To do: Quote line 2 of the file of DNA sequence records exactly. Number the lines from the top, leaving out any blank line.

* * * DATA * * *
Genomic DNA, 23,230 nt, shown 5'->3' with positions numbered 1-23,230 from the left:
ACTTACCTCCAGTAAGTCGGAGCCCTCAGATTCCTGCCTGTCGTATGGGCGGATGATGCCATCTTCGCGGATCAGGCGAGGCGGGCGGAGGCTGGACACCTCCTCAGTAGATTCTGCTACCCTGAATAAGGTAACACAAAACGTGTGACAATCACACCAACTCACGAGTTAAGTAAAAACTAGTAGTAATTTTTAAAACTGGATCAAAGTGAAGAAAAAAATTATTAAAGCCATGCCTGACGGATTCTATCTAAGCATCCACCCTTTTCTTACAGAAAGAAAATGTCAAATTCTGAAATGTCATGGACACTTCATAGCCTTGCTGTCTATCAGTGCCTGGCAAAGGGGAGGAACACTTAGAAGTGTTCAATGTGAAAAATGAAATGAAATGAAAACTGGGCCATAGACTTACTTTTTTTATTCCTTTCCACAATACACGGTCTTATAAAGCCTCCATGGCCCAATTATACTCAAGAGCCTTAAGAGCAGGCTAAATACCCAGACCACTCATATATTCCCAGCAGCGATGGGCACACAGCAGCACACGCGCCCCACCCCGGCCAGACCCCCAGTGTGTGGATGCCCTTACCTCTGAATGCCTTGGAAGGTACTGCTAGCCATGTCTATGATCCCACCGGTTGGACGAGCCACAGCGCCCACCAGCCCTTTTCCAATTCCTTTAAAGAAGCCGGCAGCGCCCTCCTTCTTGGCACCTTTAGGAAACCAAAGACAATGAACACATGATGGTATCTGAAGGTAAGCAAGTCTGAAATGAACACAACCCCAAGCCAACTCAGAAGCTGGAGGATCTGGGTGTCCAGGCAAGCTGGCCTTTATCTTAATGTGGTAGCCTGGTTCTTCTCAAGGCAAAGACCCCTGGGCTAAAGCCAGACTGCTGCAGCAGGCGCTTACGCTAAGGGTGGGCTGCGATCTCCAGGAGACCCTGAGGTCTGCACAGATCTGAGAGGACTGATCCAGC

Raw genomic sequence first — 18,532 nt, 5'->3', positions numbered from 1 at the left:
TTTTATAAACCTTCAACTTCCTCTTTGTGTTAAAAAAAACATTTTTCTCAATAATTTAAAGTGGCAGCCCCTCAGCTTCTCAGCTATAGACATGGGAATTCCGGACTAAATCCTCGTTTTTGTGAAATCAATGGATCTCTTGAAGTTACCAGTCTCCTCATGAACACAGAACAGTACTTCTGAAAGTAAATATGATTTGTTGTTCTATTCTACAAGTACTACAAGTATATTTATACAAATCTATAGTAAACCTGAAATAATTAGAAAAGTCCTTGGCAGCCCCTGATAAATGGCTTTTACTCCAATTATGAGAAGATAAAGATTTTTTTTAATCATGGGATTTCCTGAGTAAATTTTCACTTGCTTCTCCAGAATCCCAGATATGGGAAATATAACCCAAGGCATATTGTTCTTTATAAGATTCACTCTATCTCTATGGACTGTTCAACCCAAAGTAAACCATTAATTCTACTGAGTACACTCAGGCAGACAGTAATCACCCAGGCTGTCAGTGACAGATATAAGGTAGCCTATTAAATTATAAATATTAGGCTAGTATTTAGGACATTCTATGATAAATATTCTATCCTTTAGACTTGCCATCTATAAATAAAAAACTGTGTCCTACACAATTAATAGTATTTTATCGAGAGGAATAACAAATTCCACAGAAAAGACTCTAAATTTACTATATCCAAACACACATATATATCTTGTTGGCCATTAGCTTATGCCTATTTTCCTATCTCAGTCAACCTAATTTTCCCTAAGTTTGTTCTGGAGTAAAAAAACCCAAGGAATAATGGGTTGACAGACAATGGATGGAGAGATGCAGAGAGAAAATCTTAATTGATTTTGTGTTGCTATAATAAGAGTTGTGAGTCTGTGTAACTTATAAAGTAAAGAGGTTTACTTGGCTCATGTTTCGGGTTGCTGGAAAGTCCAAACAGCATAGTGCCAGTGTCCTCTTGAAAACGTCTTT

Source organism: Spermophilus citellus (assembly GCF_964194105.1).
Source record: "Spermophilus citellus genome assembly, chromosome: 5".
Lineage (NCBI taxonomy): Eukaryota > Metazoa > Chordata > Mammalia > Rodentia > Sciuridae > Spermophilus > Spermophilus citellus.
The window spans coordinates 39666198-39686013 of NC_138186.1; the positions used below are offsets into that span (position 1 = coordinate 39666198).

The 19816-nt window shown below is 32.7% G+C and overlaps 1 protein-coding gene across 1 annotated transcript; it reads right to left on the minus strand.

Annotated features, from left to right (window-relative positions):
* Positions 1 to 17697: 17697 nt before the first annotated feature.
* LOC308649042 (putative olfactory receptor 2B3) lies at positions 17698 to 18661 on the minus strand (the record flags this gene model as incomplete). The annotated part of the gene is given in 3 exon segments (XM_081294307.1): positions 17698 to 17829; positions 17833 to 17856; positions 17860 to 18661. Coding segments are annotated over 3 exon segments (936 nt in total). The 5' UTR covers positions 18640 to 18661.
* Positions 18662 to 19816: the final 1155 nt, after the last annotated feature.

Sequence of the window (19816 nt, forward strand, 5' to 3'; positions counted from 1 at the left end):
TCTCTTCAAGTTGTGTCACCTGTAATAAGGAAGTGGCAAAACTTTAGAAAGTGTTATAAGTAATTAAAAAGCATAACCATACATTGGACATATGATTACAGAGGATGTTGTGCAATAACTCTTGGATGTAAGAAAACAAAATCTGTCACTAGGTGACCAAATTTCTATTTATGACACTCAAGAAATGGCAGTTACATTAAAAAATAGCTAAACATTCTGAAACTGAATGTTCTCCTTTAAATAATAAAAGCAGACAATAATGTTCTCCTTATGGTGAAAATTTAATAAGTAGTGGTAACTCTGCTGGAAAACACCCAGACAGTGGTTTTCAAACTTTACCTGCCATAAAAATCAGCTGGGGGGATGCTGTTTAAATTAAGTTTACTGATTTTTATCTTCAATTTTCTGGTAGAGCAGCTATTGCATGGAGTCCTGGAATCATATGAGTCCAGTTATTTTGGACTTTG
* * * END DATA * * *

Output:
ACTTACCTCCAGTAAGTCGGAGCCCTCAGATTCCTGCCTGTCGTATGGGCGGATGATGCCATCTTCGCGGATCAGGCGAGGCGGGCGGAGGCTGGACACCTCCTCAGTAGATTCTGCTACCCTGAATAAGGTAACACAAAACGTGTGACAATCACACCAACTCACGAGTTAAGTAAAAACTAGTAGTAATTTTTAAAACTGGATCAAAGTGAAGAAAAAAATTATTAAAGCCATGCCTGACGGATTCTATCTAAGCATCCACCCTTTTCTTACAGAAAGAAAATGTCAAATTCTGAAATGTCATGGACACTTCATAGCCTTGCTGTCTATCAGTGCCTGGCAAAGGGGAGGAACACTTAGAAGTGTTCAATGTGAAAAATGAAATGAAATGAAAACTGGGCCATAGACTTACTTTTTTTATTCCTTTCCACAATACACGGTCTTATAAAGCCTCCATGGCCCAATTATACTCAAGAGCCTTAAGAGCAGGCTAAATACCCAGACCACTCATATATTCCCAGCAGCGATGGGCACACAGCAGCACACGCGCCCCACCCCGGCCAGACCCCCAGTGTGTGGATGCCCTTACCTCTGAATGCCTTGGAAGGTACTGCTAGCCATGTCTATGATCCCACCGGTTGGACGAGCCACAGCGCCCACCAGCCCTTTTCCAATTCCTTTAAAGAAGCCGGCAGCGCCCTCCTTCTTGGCACCTTTAGGAAACCAAAGACAATGAACACATGATGGTATCTGAAGGTAAGCAAGTCTGAAATGAACACAACCCCAAGCCAACTCAGAAGCTGGAGGATCTGGGTGTCCAGGCAAGCTGGCCTTTATCTTAATGTGGTAGCCTGGTTCTTCTCAAGGCAAAGACCCCTGGGCTAAAGCCAGACTGCTGCAGCAGGCGCTTACGCTAAGGGTGGGCTGCGATCTCCAGGAGACCCTGAGGTCTGCACAGATCTGAGAGGACTGATCCAGC